In years to come, festival historians might well look back on 2017's Handmade and suggest that this was the year that the Leicester based event came of age. That's not to say it's not been a festival worthy of praise in the past - but now, in its fifth year, it truly feels like the tweaks and refinements that have greeted us punters year on year are resolved and the promoters have settled upon a format that's nigh on perfect. Long may this last.
Beginning life as a festival across venues in the city centre, Handmade moved up to the O2 Academy a couple of years ago. Organisers suggested that this was the only way to make it pay even though many of the crowd accepted this rationale with heavy heart. As a compromise, this year's Friday night line up again returned to some city centre venues. It's a touch that gives the overall proceedings a cutting edge.
When we all get up to the O2 academy on Saturday afternoon, the first thing to note is that the main academy venue is now, for the first time in Handmade history, a space in which to watch bands. With three other stages, all neatly signposted and within remarkably easy walking distance of each other, this is never going to be a festival in which you'll be able to rack up the steps on your tracker. Previously, the layout may have highlighted the rabbit warrens of the University campus. But now, it just feels like a compact area in which to watch great bands.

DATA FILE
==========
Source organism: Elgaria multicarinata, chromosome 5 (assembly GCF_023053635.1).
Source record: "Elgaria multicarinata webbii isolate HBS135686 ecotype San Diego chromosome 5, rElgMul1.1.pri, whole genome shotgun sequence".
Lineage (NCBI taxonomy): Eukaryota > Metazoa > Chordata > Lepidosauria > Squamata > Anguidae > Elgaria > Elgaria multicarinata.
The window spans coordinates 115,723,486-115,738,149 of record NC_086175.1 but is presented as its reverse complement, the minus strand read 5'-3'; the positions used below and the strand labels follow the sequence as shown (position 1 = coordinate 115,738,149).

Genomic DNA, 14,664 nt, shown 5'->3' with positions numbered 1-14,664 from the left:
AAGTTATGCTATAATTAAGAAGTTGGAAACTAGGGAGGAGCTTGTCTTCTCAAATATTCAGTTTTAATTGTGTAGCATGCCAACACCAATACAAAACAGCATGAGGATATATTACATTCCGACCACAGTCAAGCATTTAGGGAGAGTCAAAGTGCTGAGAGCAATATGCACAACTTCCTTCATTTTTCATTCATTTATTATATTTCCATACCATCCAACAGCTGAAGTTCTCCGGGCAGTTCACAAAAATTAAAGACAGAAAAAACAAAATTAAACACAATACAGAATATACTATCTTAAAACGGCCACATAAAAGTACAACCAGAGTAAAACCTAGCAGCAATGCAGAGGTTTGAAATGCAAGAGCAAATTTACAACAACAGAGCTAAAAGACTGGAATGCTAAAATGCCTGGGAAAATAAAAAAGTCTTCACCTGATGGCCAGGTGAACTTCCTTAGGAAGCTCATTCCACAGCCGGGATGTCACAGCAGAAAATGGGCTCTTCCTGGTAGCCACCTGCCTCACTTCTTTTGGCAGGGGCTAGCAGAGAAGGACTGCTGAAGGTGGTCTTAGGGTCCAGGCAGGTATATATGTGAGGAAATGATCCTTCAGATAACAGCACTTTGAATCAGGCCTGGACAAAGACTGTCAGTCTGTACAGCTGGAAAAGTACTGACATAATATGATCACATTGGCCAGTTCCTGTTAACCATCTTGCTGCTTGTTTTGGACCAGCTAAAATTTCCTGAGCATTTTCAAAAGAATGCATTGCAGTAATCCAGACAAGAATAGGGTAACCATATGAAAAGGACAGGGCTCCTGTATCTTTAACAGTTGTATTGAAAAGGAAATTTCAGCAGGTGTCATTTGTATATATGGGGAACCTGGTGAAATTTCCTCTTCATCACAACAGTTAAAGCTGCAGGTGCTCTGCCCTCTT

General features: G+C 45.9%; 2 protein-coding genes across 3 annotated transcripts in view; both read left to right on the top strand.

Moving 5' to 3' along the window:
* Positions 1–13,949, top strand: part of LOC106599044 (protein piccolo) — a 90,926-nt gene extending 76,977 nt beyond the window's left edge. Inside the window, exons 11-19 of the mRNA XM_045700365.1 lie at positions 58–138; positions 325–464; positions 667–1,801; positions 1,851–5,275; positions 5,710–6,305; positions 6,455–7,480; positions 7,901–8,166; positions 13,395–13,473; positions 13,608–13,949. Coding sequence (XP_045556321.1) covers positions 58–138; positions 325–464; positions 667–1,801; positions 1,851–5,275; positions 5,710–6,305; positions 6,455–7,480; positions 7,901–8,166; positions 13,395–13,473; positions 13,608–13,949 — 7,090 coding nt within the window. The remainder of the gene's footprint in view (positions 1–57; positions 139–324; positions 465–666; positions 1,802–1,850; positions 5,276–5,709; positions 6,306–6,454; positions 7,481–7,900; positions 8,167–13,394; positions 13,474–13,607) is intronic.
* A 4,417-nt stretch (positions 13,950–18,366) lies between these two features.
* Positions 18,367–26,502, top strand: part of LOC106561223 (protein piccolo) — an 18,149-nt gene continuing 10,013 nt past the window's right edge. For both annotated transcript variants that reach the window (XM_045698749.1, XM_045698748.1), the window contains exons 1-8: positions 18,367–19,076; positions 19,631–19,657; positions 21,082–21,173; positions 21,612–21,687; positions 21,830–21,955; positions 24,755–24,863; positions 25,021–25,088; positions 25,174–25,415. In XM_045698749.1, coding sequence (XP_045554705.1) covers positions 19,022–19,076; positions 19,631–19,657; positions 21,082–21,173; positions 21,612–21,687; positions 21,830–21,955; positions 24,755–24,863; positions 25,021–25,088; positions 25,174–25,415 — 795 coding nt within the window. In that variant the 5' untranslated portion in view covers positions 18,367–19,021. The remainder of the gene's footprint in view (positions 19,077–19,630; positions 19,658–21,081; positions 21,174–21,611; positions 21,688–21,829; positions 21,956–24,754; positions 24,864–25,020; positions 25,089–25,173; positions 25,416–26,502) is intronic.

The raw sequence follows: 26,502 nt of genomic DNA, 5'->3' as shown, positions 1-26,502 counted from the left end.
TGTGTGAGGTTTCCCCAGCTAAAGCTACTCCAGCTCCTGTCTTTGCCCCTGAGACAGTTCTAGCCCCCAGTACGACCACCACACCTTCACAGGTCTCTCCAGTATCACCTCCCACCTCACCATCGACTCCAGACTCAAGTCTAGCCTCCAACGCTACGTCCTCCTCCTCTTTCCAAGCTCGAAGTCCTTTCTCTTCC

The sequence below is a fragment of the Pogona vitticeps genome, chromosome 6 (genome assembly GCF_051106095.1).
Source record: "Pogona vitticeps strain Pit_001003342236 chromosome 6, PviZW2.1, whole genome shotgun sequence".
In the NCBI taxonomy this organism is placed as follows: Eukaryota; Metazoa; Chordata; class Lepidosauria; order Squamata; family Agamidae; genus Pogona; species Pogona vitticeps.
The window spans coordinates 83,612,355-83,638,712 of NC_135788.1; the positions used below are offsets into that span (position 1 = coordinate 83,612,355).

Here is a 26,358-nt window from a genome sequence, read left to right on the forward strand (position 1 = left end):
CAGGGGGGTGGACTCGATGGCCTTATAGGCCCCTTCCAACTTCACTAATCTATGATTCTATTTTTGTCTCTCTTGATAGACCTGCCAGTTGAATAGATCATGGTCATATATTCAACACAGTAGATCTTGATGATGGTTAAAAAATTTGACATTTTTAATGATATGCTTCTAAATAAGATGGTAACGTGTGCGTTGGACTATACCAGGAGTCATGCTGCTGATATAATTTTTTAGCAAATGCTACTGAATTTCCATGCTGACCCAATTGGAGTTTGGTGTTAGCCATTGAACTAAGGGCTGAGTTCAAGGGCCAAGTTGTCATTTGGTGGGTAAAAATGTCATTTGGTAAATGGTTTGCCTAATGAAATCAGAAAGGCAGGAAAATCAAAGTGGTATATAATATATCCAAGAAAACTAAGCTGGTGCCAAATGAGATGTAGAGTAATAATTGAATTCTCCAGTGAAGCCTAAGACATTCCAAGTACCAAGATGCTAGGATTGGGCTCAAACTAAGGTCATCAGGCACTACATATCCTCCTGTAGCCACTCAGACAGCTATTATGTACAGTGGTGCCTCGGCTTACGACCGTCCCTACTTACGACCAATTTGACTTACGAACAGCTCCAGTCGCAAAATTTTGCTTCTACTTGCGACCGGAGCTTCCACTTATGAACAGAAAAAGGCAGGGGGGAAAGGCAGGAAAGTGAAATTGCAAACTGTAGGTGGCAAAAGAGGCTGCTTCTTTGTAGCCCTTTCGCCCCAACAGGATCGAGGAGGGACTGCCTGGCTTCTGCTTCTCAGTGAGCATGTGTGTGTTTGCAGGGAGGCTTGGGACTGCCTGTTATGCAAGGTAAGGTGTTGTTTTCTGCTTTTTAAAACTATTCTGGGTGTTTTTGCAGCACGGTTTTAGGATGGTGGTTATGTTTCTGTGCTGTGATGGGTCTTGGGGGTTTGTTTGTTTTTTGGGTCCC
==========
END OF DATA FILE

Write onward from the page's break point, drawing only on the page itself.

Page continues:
That's one thing Handmade has always excelled in. This is a festival where the promoters are on the pulse and, as such, it's one of those tickets that represents incredible value for money. It doesn't break the bank to see up and coming bands who, by next year, are very likely to charge this much to see a set by them alone.
General consensus seems to be that there's few acts with more spark than Idles this weekend. Sunday afternoon on the main stage and they throw out a set that will surely go down in festival folklore. From the moment that Joe Talbot nonchalantly takes to the stage and announces 'We're Idles - the misspelling is a pun on words', there's never any doubt where this set is heading. Gloriously sweaty, this band of gobby punks leave many with mouths aghast, such is their immediacy. When guitarist, Mark Bowen, dives into the crowd and rolls around topless on the dusty, beer-strewn, floor of the auditorium, the connection is there for all to see. Finding time to genuinely apologise for the accidental misdirection of spit, Joe shows that he's also a gent. Angry and sweary, tender and compassionate, this is a craft well done.
The anticipation for Cabbage on the Saturday night in the Queens Hall, the second venue, reaches similar zeal. The threatened placards protesting against the alleged misdemeanours of lead singer, Lee Broadbent, don't materialise and many consider this to be a good thing. This bunch are politically aware and appear dejected by the accusations of sexual assault that have landed at their door. Lee is particularly reserved. He's in slow puncture mode but you suspect that, in the fullness of time, he'll snap out of it. For now, the energy is under-cooked even though guitarist and alternative frontman, Joe Martin, does his best by showing off his torso from the top of the set. "He has such a hot body", said my friend in an open display of lust. In my eyes, they remain an important band and they'll return to former heights soon.